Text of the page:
Endogenous mechanical stresses regulate plant growth and development. Tensile stress in epidermal cells affects microtubule reorientation and anisotropic cell wall deposition, and mechanical stimulus at the meristem regulates trafficking and polar localization of auxin transporters. However, the mechanical regulation of other plant growth regulators has not been demonstrated. Here we propose that during seed growth, mechanical stress exerted by the expanding embryo and endosperm is perceived by a specific mechanosensitive cell layer in the seed coat. We show that the adaxial epidermis of the outer integument thickens its cell wall in a mechanosensitive fashion, demonstrates microtubule dynamics consistent with mechanical stress perception and shows mechanosensitive expression of ELA1, a regulator of seed size and gibberellic acid (GA) metabolism. By exploiting physical and genetic compartmentalization, and combining genetic and surgical techniques, we propose a mechanistic link between mechanical stress and GA accumulation that regulates seed development.
Studies of mechanical signalling in plant tissues at the cellular level are hampered by the difficulty of distinguishing responses to mechanical signals from those related to wounding and/or changes in intercellular communication. The Arabidopsis seed is comprised of the embryo, endosperm and seed coat, each of which is genetically distinct. Its small size and relative accessibility, and the availability of high quality in silico transcriptome resources1, make it an attractive model system. Histological and genetic studies suggest that no symplastic connections exist between the seed coat and the endosperm2,3. The possibility that mechanical signalling could be involved in coordinating seed development has been evoked previously by studies showing that final seed size is determined by the interplay of expansion of the syncytial endosperm soon after fertilization (controlled by a pathway involving the receptor kinase HAIKU2 (IKU2)) with the regulated growth of the surrounding seed coat4.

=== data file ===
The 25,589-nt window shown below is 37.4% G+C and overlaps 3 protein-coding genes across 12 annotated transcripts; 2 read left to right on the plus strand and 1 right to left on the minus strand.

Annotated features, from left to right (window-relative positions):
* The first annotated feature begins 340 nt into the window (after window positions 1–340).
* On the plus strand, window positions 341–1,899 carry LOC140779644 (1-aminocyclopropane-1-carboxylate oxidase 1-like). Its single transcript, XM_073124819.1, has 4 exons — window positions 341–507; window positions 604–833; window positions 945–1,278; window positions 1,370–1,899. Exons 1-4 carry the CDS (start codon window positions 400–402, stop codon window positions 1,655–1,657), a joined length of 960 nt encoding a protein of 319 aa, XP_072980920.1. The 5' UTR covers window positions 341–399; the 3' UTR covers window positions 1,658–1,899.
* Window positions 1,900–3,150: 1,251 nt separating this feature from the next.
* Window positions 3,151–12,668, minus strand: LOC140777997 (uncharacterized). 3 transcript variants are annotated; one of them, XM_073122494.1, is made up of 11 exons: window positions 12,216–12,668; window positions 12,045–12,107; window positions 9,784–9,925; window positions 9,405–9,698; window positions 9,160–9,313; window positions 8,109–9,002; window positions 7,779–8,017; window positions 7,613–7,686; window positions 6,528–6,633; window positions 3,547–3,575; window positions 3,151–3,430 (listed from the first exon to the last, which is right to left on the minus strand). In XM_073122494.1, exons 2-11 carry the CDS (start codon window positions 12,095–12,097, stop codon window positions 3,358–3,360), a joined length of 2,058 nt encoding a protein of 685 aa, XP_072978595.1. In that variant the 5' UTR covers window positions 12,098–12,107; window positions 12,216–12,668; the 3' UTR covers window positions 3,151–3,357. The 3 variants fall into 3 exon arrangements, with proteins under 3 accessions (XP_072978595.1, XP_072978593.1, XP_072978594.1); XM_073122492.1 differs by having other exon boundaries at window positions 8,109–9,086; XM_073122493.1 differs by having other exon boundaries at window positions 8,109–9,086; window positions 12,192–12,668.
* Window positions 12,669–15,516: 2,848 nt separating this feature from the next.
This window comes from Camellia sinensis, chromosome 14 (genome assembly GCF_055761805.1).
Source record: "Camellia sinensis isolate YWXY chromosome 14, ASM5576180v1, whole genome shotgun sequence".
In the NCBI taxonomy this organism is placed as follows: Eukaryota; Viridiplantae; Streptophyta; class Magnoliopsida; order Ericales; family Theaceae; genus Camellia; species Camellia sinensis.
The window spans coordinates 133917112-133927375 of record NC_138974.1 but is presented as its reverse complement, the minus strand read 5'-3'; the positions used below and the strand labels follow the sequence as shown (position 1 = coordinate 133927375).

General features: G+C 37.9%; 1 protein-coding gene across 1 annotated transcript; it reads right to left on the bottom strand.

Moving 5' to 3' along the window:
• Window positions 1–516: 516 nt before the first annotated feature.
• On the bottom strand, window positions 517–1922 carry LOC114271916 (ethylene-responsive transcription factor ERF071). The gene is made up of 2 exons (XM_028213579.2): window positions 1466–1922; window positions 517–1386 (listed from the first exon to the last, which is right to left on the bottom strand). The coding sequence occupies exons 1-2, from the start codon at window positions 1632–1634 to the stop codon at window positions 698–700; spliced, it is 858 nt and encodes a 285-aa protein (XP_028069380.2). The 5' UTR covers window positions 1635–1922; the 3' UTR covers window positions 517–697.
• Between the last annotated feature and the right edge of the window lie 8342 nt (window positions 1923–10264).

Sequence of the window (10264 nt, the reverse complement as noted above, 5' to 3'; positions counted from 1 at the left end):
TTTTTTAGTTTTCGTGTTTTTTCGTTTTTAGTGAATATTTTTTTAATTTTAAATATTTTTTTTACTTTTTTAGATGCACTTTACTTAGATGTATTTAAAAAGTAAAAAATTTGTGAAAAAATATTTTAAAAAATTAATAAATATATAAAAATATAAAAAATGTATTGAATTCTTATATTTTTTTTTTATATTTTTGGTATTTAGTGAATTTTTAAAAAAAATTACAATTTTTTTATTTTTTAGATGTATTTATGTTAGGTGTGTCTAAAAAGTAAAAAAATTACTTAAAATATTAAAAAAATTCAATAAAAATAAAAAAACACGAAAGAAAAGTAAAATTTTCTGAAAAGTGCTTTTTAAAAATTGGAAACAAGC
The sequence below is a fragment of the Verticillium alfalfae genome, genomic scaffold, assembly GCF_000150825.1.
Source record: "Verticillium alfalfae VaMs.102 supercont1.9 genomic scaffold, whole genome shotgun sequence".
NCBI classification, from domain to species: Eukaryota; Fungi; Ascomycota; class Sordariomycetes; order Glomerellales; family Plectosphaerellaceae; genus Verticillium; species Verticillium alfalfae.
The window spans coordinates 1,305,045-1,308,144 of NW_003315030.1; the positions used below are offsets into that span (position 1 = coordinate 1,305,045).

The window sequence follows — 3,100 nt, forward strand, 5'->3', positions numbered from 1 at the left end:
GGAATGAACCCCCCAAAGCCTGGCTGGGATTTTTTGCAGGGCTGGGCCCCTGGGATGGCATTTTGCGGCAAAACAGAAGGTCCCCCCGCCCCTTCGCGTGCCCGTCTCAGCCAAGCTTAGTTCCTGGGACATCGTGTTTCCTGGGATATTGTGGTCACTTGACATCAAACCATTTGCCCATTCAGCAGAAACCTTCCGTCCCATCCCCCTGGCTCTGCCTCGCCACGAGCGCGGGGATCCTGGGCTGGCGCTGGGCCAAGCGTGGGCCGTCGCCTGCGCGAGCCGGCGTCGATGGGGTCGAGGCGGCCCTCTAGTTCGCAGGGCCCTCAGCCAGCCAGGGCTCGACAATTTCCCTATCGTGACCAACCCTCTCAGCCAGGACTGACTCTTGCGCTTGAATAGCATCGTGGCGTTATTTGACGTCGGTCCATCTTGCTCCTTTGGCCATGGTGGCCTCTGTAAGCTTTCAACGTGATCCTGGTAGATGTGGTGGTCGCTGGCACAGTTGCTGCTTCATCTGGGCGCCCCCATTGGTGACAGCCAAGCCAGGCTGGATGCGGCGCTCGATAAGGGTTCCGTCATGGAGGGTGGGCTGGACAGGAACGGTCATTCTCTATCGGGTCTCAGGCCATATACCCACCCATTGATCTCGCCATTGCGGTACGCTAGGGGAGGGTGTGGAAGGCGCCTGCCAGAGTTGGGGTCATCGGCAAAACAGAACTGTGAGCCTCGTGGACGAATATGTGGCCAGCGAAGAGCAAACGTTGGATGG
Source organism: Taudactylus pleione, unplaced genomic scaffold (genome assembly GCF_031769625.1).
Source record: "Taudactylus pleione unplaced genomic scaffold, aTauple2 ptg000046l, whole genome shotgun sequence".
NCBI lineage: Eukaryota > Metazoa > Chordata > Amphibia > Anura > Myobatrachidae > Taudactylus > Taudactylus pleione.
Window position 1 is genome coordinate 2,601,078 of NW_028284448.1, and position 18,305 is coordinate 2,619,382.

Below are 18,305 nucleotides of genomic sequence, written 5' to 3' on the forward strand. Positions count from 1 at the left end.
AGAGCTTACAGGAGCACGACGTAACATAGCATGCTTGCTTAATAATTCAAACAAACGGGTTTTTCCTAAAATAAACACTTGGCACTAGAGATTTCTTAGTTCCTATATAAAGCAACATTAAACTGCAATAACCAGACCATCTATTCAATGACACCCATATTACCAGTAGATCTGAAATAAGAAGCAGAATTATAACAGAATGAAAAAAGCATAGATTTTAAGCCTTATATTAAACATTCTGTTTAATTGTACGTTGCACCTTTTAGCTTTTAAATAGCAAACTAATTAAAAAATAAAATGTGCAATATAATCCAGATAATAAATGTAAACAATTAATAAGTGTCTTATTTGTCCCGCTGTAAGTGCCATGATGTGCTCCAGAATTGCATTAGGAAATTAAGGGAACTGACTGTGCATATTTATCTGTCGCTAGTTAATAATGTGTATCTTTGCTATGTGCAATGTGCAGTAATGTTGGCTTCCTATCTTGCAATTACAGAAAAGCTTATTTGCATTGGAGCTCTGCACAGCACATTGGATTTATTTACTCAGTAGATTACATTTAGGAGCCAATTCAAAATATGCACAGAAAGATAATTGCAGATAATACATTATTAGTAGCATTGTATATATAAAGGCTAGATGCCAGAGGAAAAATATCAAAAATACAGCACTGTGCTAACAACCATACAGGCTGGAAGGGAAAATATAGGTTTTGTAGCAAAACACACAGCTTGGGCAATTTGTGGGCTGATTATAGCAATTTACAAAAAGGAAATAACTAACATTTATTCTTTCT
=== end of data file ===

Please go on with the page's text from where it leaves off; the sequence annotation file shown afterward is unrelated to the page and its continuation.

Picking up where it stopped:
In plants, growth is thought to be restricted by the epidermal cell layer and driven by the combined turgor pressure of cells underlying this cell layer. This generates tissue tension in the epidermis, which is counteracted by thickening of the outer epidermal cell wall5,6,7. At fertilization, the Arabidopsis seed coat is composed of four to five living cell layers derived from two organs, the outer integument (two cell layers; abaxial (outer) epidermis (oi-ab) and adaxial (inner) epidermis (oi-ad)) and the inner integument (abaxial epidermis (ii-ab) and adaxial epidermis (endothelium), separated by one internal cell layer in more chalazal zones of the seed coat) (Fig. 1a). The outer cell layer of the developing Arabidopsis seed (oi-ab) differentiates into a highly specialized cell type designed for rupture and release of mucilage on seed imbibition8,9. In contrast, the cell wall separating oi-ad from ii-ab (‘wall 3’) has been described as being thickened, based upon histological observations8,9, suggesting that it could restrict seed growth.
Here we show not only that wall 3 is thickened in a mechanosensitive manner specifically by oi-ad, but that this cell layer also shows microtubule dynamics consistent with mechanical stress perception and the mechanosensitive expression of a regulator of seed size and gibberellic acid (GA) metabolism.
To determine from which cell layer the material in wall 3 originates, we observed developing seeds by transmission electron microscopy. In seeds containing expanding and fully expanded embryos, wall 3 is the thickest periclinal cell wall in the seed coat (Supplementary Fig. 1 and Fig. 1). Consistent with it representing a zone of fusion between two epidermal surfaces, an electron-dense layer of cutin-like material is observed within wall 3 at early stages of seed development (Fig. 1b), and remains visible throughout much of the seed development, ‘marking’ the original boundary between the two integuments. Observation of the asymmetric positioning of this zone at later developmental stages shows that the vast majority of cell wall material laid down in wall 3 originates from oi-ad (Fig. 1c,d). Because epidermal cells are known to thicken their cell walls in response to mechanical stress5,6,7, we hypothesized that oi-ad might be the site of response to physical stretching imposed by early endosperm expansion. We, therefore, compared the histological and immunohistological observations of wall 3 in wild-type seeds 15 DAP, with haiku2 (iku2-2 (ref. 10)) mutant seeds in which early endosperm expansion is dramatically reduced. In the latter, wall 3 stains less strongly with calcofluor (staining cellulose), and with the monoclonal antibody LM19 (which detects de-esterified homogalacturonan11), suggesting that it is thinner in iku2 mutants (Fig. 1e–j). Since IKU2 is expressed in the endosperm10, we propose that thickening is controlled non-autonomously by endosperm expansion.